GSA faces busy 2018

Google Maps: General Services Administration. 

GSA headquarters on F St. in downtown Washington, D.C.

The General Services Administration's metamorphosis from a clerical back office to government's digital-age service expert and consultant will accelerate under its new leadership in 2018, experts said.

"It's clearly got a bigger role," said federal IT market analyst Deirdre Murray.

The agency faces complex challenges in the next 12 months from managing the new federal IT mandate under the Modernizing Government Technology Act, to a continuing shift toward shared services, as well as ongoing efficiency efforts such as category management. GSA also faces more prosaic challenges such as transitioning agencies to its giant new telecommunications contract and a congressionally mandated initiative to create an electronic commerce portal.

New administrator Emily Murphy stepped into the job in December, vowing to reduce agency duplication and streamline processes. The path to those goals, she said, includes a focus on shared services and agile, user-centered acquisition efforts.

Experts FCW interviewed described Murphy as a skilled, resourceful manager who gets the job done. She has an "evolutionary, not revolutionary" leadership style, said Alan Chvotkin, executive vice president and counsel at the Professional Services Council. "That's a good thing," he added.

It means, he said, GSA is set to make steady progress on a number of longstanding initiatives, from category management and shared services, to its budding Centers of Excellence and e-commerce efforts.

Initial proposals are due in the coming days for the cloud adoption, infrastructure optimization, customer experience, service delivery analytics and contract centers of excellence announced by the White House's Office of American Innovation on Dec. 14.

GSA's Technology Transformation Service is leading the development of the centers that are to help guide agencies in their IT modernization efforts.

Portal push

GSA is establishing an e-commerce portal that will allow government to buy through existing online marketplaces, like Amazon, Wal-Mart, Staples and Granger, as required in the 2018 National Defense Authorization Act.

The agency is holding a Jan. 9 town hall meeting with industry to get ideas and feedback on what the portals should look like, as well as how to integrate the portal into its complex buying options such as the IT-focused Schedule 70, GSA Advantage, GSA eBuy and GSA Global.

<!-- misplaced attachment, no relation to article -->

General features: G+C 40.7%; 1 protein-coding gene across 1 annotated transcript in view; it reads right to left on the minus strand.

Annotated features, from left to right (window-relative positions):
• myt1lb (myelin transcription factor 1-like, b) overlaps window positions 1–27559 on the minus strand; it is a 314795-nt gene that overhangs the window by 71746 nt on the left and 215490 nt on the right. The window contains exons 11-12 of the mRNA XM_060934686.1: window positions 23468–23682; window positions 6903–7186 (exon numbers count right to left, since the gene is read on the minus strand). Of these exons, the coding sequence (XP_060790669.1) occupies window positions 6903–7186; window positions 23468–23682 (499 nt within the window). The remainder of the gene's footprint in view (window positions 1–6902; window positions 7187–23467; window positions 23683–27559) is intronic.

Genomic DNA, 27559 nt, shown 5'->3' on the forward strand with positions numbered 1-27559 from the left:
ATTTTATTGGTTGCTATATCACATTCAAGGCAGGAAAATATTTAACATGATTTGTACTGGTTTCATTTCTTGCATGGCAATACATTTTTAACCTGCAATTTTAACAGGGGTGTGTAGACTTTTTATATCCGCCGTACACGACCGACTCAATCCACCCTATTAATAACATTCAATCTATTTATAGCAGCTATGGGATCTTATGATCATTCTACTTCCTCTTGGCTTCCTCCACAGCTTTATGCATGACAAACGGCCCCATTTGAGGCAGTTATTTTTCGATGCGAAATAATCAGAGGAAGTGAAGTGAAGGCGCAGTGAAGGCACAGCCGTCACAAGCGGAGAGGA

Those efforts, said Chvotkin and Murray, are part of the acquisition agency's accelerating evolution beyond a contracting agency into a consultative entity that offers a variety of acquisition methods, as well ideas on how to implement what is purchased.

The coming year, predicted Murray, will see GSA move closer to a true consultative role, become more than just a contract builder and work more collaboratively with agencies, with an ear to the ground with contractors.

"GSA will work with other agencies and offer best practices so as not to reinvent the wheel," she said in the coming year.

Too many SINs?

The agency's changes to key IT development and contracting divisions, particularly the Federal Acquisition Services' absorbing the agency's Technology Transformation Service, and naming Alan Thomas as new FAS commissioner, are important moves toward making the agency a "thought leader" in the federal government, she said.

Thomas, according to Murray, is listening closely to advice from industry, as well as to federal agencies on how to increase efficiency. For instance, Murray said where FAS had been working to increase the number of Special Item Number for products listed on its IT schedules, GSA is tapping the brakes on the proliferation of SINs.

A GSA source explained that while existing SINs were still in use, the creation of new SIN categories was being examined with a newly critical eye.

Telecom test

Transitioning agencies to the massive 15-year, $50 billion Enterprise Infrastructure Solutions is already moving ahead with GSA now testing the networks of the various contractors that were awarded the contract as the first task orders from agencies brew.

GSA began getting agencies to think through the transition process back in 2015, even before it issued the EIS request for proposals, with an eye to having them complete the process by 2020. The longer transition timeline, it hoped, would avoid the costly delays that plagued Networx.

About the Author

Mark Rockwell is a senior staff writer at FCW, whose beat focuses on acquisition, the Department of Homeland Security and the Department of Energy.

Before joining FCW, Rockwell was Washington correspondent for Government Security News, where he covered all aspects of homeland security from IT to detection dogs and border security. Over the last 25 years in Washington as a reporter, editor and correspondent, he has covered an increasingly wide array of high-tech issues for publications like Communications Week, Internet Week, Fiber Optics News, magazine and Wireless Week.

Rockwell received a Jesse H. Neal Award for his work covering telecommunications issues, and is a graduate of James Madison University.

Click here for previous articles by Rockwell. Contact him at [email protected] or follow him on Twitter at @MRockwell4.


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